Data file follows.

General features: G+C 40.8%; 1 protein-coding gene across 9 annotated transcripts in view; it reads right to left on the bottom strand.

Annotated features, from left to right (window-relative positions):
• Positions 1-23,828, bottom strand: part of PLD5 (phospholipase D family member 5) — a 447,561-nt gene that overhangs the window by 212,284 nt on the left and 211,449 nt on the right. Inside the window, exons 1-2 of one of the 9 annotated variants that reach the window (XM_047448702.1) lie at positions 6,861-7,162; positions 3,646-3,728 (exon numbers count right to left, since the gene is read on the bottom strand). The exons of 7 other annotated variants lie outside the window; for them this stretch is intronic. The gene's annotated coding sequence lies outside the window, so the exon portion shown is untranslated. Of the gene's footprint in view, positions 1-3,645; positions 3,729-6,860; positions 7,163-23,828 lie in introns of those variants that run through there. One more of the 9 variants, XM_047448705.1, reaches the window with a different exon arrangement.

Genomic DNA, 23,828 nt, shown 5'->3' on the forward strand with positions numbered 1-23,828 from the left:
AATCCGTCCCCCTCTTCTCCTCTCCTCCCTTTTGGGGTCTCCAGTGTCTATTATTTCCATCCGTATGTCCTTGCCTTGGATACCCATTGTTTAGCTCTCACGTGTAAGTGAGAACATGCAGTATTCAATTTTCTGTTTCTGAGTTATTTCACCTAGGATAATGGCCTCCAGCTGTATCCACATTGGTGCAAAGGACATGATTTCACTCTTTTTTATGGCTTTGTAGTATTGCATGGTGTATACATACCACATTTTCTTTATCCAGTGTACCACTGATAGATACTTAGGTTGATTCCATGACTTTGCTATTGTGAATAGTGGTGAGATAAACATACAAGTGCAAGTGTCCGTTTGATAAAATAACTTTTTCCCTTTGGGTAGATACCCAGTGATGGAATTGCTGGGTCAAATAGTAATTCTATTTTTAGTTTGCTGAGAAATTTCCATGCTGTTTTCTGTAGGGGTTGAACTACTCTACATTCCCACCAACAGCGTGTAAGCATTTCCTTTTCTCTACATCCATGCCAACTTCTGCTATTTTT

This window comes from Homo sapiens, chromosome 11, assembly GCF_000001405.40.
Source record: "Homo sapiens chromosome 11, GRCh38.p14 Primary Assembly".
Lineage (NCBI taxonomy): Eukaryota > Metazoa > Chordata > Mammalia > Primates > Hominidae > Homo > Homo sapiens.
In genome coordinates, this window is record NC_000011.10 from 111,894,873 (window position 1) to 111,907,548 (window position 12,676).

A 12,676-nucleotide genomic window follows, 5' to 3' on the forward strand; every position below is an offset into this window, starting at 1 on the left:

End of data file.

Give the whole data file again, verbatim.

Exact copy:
General features: G+C 40.8%; 1 protein-coding gene across 9 annotated transcripts in view; it reads right to left on the bottom strand.

Annotated features, from left to right (window-relative positions):
• Positions 1-23,828, bottom strand: part of PLD5 (phospholipase D family member 5) — a 447,561-nt gene that overhangs the window by 212,284 nt on the left and 211,449 nt on the right. Inside the window, exons 1-2 of one of the 9 annotated variants that reach the window (XM_047448702.1) lie at positions 6,861-7,162; positions 3,646-3,728 (exon numbers count right to left, since the gene is read on the bottom strand). The exons of 7 other annotated variants lie outside the window; for them this stretch is intronic. The gene's annotated coding sequence lies outside the window, so the exon portion shown is untranslated. Of the gene's footprint in view, positions 1-3,645; positions 3,729-6,860; positions 7,163-23,828 lie in introns of those variants that run through there. One more of the 9 variants, XM_047448705.1, reaches the window with a different exon arrangement.

Genomic DNA, 23,828 nt, shown 5'->3' on the forward strand with positions numbered 1-23,828 from the left:
AATCCGTCCCCCTCTTCTCCTCTCCTCCCTTTTGGGGTCTCCAGTGTCTATTATTTCCATCCGTATGTCCTTGCCTTGGATACCCATTGTTTAGCTCTCACGTGTAAGTGAGAACATGCAGTATTCAATTTTCTGTTTCTGAGTTATTTCACCTAGGATAATGGCCTCCAGCTGTATCCACATTGGTGCAAAGGACATGATTTCACTCTTTTTTATGGCTTTGTAGTATTGCATGGTGTATACATACCACATTTTCTTTATCCAGTGTACCACTGATAGATACTTAGGTTGATTCCATGACTTTGCTATTGTGAATAGTGGTGAGATAAACATACAAGTGCAAGTGTCCGTTTGATAAAATAACTTTTTCCCTTTGGGTAGATACCCAGTGATGGAATTGCTGGGTCAAATAGTAATTCTATTTTTAGTTTGCTGAGAAATTTCCATGCTGTTTTCTGTAGGGGTTGAACTACTCTACATTCCCACCAACAGCGTGTAAGCATTTCCTTTTCTCTACATCCATGCCAACTTCTGCTATTTTT

This window comes from Homo sapiens, chromosome 11, assembly GCF_000001405.40.
Source record: "Homo sapiens chromosome 11, GRCh38.p14 Primary Assembly".
Lineage (NCBI taxonomy): Eukaryota > Metazoa > Chordata > Mammalia > Primates > Hominidae > Homo > Homo sapiens.
In genome coordinates, this window is record NC_000011.10 from 111,894,873 (window position 1) to 111,907,548 (window position 12,676).

A 12,676-nucleotide genomic window follows, 5' to 3' on the forward strand; every position below is an offset into this window, starting at 1 on the left: